Interesting (but dated) video outlining the procedures for firing a Titan nuclear missile.

-Steve

Video taken at the Titan Missile Museum in Green Valley.


Skyking.. Skyking - No answer? Air Force Officers Fell Asleep With Nuke Codes!




From Barbara Starr and Larry Shaughnessy
CNN Pentagon

WASHINGTON (CNN) -- Three Air Force officers fell asleep while in control of an electronic component that contained old launch codes for nuclear intercontinental ballistic missiles, a violation of procedure, Air Force officials said Thursday.

The Air Force said the launch codes had been deactivated before the incident, but it was still a violation of protocol, prompting an investigation.

It is the fourth incident in the past year involving problems with secure handling of components of America's nuclear weapons.

The incident occurred July 12, during the changing out of components used to facilitate secure communications between an underground missile-control facility and missile silos near Minot Air Force Base in North Dakota, according to Col. Dewey Ford, a spokesman for the Air Force Space Command in Colorado.

One of the parts, a code component, is for storage and processing. It is considered classified by the Air Force.

A code component was removed from the equipment at the remote missile-control facility and replaced with a new code component. That made the old component inoperable, but an Air Force source said old launch codes were still contained in the part.

Under standard procedure, the four-officer crew of the facility is supposed to keep the component secure until it is returned to the base. Ford said the crew took the component to a building above the facility and locked the component in a lockbox.

Then, three of the four crew members fell asleep.

This violated Air Force procedure, which calls for at least two of the crew members to remain awake while in control of the component. At the time they were asleep, the crew and the component were in a locked building that is guarded by at least one armed airman at all times.

The airmen were asleep for two to three hours, Ford said.

The component was later returned to the Minot base, and the investigations of procedural violations were started by Missile Command, Space Command, the 20th Air Force and the National Security Agency.

The investigation revealed the codes were not compromised, according to the Air Force. The codes had remained secured, and the crew was inside an area protected by Air Force security at all times, the investigation concluded.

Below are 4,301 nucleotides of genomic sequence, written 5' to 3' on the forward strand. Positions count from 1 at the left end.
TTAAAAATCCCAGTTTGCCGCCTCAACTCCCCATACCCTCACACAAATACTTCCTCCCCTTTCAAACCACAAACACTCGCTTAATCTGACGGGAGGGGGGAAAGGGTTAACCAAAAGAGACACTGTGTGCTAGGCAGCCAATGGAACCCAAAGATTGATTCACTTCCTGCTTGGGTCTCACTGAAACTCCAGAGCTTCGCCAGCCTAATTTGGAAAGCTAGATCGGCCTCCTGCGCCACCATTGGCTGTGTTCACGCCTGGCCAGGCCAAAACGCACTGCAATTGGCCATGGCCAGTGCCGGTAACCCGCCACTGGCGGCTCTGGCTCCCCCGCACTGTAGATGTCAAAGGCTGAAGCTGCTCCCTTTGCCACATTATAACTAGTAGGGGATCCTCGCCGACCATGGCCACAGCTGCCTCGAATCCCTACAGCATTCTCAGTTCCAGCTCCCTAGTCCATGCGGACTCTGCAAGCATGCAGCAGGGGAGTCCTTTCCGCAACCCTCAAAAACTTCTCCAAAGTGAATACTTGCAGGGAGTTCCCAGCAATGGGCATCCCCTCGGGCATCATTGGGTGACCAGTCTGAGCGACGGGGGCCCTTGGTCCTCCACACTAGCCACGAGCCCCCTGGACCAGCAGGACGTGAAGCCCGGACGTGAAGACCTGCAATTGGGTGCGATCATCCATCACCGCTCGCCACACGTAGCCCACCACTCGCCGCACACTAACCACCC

See full story at CNN.com




This from Air Force Times:

Minot airmen fell asleep with classified nuke hardware
By Michael Hoffman and Kent Miller - Staff writers
Posted : Thursday Jul 24, 2008 22:11:55 EDT
Three missile officers with the 91st Space Wing at Minot Air Force Base, N.D., fell asleep July 12 while holding a classified “code component” — a hardware device containing the codes needed to activate the control system for Minot’s intercontinental ballistic missiles.

The device, kept in a locked case, installs the codes that allow the missile launch control center to command the ICBMs in the missile silos. One piece of hardware is installed and the old one is removed, somewhat akin to changing hard drives in a computer.

Four officers had completed the process of changing the codes for the system underground in the launch control center and had returned topside to the large living center, which looks much like a ranch house inside and includes six bedrooms, a large kitchen and dining area, gym and a security control center for security forces airmen, according to Air Force officials.

While waiting for permission to bring the device back to base, the three officers with the code component in their possession fell asleep. The fourth officer was not present.

When they woke up, the officers reported the incident to their command, said Col. Dewey Ford, a Space Command spokesman. Representatives from U.S. Strategic Command, Space Command, the 91st Missile Wing at Minot, the 20th Air Force — headquartered at F.E. Warren Air Force Base, Wyo., and the National Security Agency investigated the incident. They found that the missile launch codes were not compromised.

Ford called the incident a “procedural violation,” and emphasized that the code devices were no longer usable since the new codes had already been installed in the missiles. Ford said public safety was never at risk.

Defense Secretary Robert Gates was not notified.

“Because [the codes] were never compromised, [the Air Force] did not contact top levels of leadership,” Ford said. “The procedural error involved the fact that they fell asleep. If they had stayed awake, this would not have been an issue.”

Asked for comment about the incident, a Senate Armed Services Committee staffer said senators had not been informed.